>>> response = urllib2.urlopen('https://graph.facebook.com/philsheard')
>>> json_response = json.loads(response.read())
>>> print "My name is {0}".format(json_response['first_name'])
My name is Phil

In the second four-line example above, we start by importing a couple of the included libraries that Python provides to do common tasks: urllib2 (for working with internet resources) and json (a library for dealing with the json file format, common across web services). Python is described as ‘batteries included’, which means it comes with lots of these handy libraries for doing many things. It’s one of the things that makes it great for beginners.

In line two, we use a function in the urllib2 library (‘urllib2.urlopen’) to download some data from the internet, in this example Facebook, by feeding it with a URL target.

Third we ‘parse’ the response (which happens to be text in the json format) into a more usable format and assign the result to a new variable called `json_response`.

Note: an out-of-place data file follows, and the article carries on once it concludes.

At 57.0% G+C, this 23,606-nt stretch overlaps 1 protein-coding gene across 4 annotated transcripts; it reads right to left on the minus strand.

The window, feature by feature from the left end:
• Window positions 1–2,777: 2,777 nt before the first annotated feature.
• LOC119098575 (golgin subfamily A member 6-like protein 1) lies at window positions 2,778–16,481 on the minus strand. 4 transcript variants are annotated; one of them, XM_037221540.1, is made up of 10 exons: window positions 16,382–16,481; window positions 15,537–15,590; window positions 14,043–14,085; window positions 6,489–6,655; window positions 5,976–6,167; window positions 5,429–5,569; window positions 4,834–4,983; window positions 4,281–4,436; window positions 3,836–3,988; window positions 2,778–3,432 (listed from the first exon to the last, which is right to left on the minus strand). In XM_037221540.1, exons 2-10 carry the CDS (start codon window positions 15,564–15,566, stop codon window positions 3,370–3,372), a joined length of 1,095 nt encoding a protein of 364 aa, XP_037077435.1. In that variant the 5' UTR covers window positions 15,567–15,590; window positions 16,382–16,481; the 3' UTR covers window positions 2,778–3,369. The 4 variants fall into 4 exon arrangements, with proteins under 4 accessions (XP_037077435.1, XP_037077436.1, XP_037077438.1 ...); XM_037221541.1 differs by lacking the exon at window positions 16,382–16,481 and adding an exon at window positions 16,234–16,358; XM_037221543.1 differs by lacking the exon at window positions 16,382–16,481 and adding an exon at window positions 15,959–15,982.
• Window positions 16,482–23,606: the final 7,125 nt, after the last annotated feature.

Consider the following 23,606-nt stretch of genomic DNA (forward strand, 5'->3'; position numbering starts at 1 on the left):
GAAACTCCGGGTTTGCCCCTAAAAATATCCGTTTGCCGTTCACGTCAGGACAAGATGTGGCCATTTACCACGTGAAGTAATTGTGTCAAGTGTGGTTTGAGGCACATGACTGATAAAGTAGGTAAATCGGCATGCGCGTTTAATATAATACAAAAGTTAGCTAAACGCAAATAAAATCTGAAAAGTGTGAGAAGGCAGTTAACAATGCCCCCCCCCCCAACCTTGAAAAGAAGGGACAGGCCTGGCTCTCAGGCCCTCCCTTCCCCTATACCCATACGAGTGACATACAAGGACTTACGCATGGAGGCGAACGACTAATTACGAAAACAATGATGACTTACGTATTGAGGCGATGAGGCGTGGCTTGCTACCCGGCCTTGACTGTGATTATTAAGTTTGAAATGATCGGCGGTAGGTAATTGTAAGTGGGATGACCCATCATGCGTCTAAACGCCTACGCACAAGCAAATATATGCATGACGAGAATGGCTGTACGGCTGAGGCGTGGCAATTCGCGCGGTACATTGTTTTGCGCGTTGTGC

Finally, we tell Python to print out a string of text and insert a variable into the sentence, at the location marked by the ‘{o}’.

There you go. Another simple but much more realistic example of coding in action. We’ve grabbed some data from the internet, modified it and printed it out in the same number of lines it took to do the basic maths in example one. We used some more advanced techniques but I hope it shows that it’s just a series of small steps towards a specific objective. Once you learn the basics, you’ll find yourself doing things you couldn’t have previously imagined.

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Oh yeah, and you know the secret — that coding is easier than people think? I want to spread the word but if it makes you look clever in front of your boss / friends / potential sexytime partner at a bar, then I won’t tell if you don’t.